A philosophical difference between Haskell and Lisp

By Chris Done

One difference in philosophy of Lisp (e.g. Common Lisp, Emacs Lisp) and Haskell is that the latter makes liberal use of many tiny functions that do one single task. This is known as composability, or the UNIX philosophy. In Lisp a procedure tends to accept many options which configure its behaviour. This is known as monolithism, or to make procedures like a kitchen-sink, or a Swiss-army knife.

Which one is better can be discussed in another post. I just want to make the simple case that there is indeed a difference in philosophy and practice. Having written my fair share of non-trivial Emacs Lisp (and a small share of Common Lisp; I’ve maintained Common Lisp systems) and my fair share of non-trivial Haskell I think I’m in a position to judge.

Full disclosure: We’ll just look at some trivial examples anyone can understand, with the (unproven but asserted) implication that these examples are representative of the general way software is written in these languages.

An example which should be readily familiar to any programmer of any background is working on lists. For example, CL has the remove-if-not procedure. Its documentation signature is like this:

(REMOVE-IF-NOT predicate seq :key :count :start :end :from-end)

It packs a number of ideas into one procedure.

By comparison, Haskell has the filter function:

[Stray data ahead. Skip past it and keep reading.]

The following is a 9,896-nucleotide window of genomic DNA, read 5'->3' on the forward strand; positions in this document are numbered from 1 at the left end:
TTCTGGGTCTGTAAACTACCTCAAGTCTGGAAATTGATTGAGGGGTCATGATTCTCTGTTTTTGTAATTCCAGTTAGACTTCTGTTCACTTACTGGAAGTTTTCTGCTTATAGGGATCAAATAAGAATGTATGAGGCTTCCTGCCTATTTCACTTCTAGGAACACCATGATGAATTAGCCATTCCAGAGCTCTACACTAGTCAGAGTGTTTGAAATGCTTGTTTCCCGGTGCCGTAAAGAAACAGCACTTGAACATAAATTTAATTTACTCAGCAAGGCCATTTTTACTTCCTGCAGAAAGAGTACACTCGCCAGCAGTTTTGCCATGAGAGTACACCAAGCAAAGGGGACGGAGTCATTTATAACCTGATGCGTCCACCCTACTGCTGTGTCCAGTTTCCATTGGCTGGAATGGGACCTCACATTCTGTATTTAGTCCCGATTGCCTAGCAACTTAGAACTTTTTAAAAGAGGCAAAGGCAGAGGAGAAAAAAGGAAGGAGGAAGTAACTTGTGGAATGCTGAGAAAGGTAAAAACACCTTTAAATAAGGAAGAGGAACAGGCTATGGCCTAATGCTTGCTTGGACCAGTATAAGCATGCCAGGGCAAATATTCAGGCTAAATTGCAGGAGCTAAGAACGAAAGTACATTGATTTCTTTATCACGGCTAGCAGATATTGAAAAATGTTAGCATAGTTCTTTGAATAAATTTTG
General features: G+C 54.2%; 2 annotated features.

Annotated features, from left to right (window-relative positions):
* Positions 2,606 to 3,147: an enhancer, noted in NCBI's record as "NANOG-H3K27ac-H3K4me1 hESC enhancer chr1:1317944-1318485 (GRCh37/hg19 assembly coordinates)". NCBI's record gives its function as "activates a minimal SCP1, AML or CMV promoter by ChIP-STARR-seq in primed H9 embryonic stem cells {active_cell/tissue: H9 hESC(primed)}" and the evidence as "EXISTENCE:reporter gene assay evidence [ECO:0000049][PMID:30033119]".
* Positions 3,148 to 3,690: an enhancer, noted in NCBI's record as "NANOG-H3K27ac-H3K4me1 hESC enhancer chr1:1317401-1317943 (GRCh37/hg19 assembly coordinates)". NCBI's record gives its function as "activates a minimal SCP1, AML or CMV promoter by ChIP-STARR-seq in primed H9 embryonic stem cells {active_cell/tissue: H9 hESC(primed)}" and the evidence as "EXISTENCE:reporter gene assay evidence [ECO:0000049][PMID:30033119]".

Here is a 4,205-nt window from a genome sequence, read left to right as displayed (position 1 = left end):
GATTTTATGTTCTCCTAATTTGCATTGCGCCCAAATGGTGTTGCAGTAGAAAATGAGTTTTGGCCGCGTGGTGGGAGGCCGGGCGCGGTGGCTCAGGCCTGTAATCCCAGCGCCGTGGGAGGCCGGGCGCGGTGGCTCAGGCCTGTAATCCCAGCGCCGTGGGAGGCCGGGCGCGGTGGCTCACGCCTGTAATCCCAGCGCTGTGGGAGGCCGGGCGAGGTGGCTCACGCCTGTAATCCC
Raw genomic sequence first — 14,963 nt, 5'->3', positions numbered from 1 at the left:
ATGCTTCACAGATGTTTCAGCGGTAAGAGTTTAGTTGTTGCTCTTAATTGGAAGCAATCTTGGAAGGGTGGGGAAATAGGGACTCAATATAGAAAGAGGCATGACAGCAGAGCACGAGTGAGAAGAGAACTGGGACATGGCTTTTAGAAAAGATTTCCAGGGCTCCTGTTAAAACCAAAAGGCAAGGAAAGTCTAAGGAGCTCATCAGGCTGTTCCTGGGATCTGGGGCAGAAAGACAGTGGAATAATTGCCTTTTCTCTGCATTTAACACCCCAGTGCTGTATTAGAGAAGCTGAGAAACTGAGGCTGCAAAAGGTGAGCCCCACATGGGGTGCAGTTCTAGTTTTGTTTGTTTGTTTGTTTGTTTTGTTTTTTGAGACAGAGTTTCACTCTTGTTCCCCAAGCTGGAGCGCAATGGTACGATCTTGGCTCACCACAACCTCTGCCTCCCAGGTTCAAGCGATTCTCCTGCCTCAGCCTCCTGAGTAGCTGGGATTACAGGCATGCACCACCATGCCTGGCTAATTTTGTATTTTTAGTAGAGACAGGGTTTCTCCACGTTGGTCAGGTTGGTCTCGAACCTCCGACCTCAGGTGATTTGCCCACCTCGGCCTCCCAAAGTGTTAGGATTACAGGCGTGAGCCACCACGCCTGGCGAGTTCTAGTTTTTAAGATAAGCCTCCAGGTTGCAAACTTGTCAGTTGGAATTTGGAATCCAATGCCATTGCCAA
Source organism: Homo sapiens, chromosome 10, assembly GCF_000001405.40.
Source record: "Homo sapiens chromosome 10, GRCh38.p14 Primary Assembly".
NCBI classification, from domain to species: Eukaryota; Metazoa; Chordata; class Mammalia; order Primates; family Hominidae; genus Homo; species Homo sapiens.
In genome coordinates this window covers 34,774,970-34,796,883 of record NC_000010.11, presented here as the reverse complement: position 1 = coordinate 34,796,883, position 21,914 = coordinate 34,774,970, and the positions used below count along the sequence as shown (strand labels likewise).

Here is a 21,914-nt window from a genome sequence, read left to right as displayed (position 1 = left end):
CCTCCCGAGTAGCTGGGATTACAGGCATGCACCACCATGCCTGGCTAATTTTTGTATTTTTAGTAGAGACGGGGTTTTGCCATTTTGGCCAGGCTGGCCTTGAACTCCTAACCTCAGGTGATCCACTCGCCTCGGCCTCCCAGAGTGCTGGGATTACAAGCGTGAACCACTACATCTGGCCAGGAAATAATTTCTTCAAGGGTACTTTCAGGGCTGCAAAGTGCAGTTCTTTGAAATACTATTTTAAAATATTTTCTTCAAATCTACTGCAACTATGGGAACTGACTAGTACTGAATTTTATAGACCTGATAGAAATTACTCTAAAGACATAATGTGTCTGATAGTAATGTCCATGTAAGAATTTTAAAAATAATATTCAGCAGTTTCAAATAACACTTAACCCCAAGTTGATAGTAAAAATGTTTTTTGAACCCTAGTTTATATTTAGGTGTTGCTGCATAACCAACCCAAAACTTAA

filter :: (a -> Bool) -> [a] -> [a]

Given a problem statement “take all elements from the list–except the first three–that satisfy predicate p, and take only the first five of those”, in Common Lisp you’d express it quite concisely as this:

(remove-if-not #'p xs :count 5 :start 3)

The same in Haskell would be expressed as this:

take 5 . filter p . drop 3

The difference which should be obvious whether you know Haskell or Lisp is that in the Lisp code the function does a few behaviours and accepts arguments to configure them. In the Haskell code, we use three different functions which do one task:

take  Int -> [a] -> [a]
filter  (a -> Bool) -> [a] -> [a]
drop  Int -> [a] -> [a]

The . operator composes functions together, just like pipes in UNIX. We might express this in UNIX something like:

bash-3.2$ cat | tail -n '+4' | grep -v '^p' | head -n 5
1
2
3
4
5
6
7
8
9
10

Press Ctrl-d here we get:

4
5
6
7
8

Like pipes in UNIX, the functions are clever enough to be performant when composed together–we don’t traverse the whole list and generate a new list each time, each item is generated on demand. In fact, due to stream fusion, the code will be compiled into one fast loop.

If we want things that don’t satisfy the predicate, we just compose again with not:

take 5 . filter (not . p) . drop 3

In Common Lisp composition is a bit wordier because it’s rarely if ever used, so instead there is another function for that:

(remove-if #'p xs :count 5 :start 3)

(Probably a more Lispy approach would’ve been to have a :not keyword argument to the remove-if function.)

The most pathological example of such a kitchen sink in Lisp is the well known LOOP macro.

Problem: get all elements less than 5, then just the even ones of that set.

With the LOOP macro this can be expressed quite readily:

> (loop for i in '(1 2 3 4)
        when (evenp i)
        collect i
        when (> i 5) do (return))
(2 4)

In Haskell this is expressed with two separate functions:

λ> (filter even . takeWhile (< 5)) [1..4]
[2,4]

In Haskell the same applies to vector libraries and text libraries and bytes libraries, which can be fused. Fusion is chiefly an advantage of purity – you can fuse n loops together into one loop if you know that they don’t do side-effects. Such an advantage can also be applied to other pure languages like Idris or PureScript or Elm.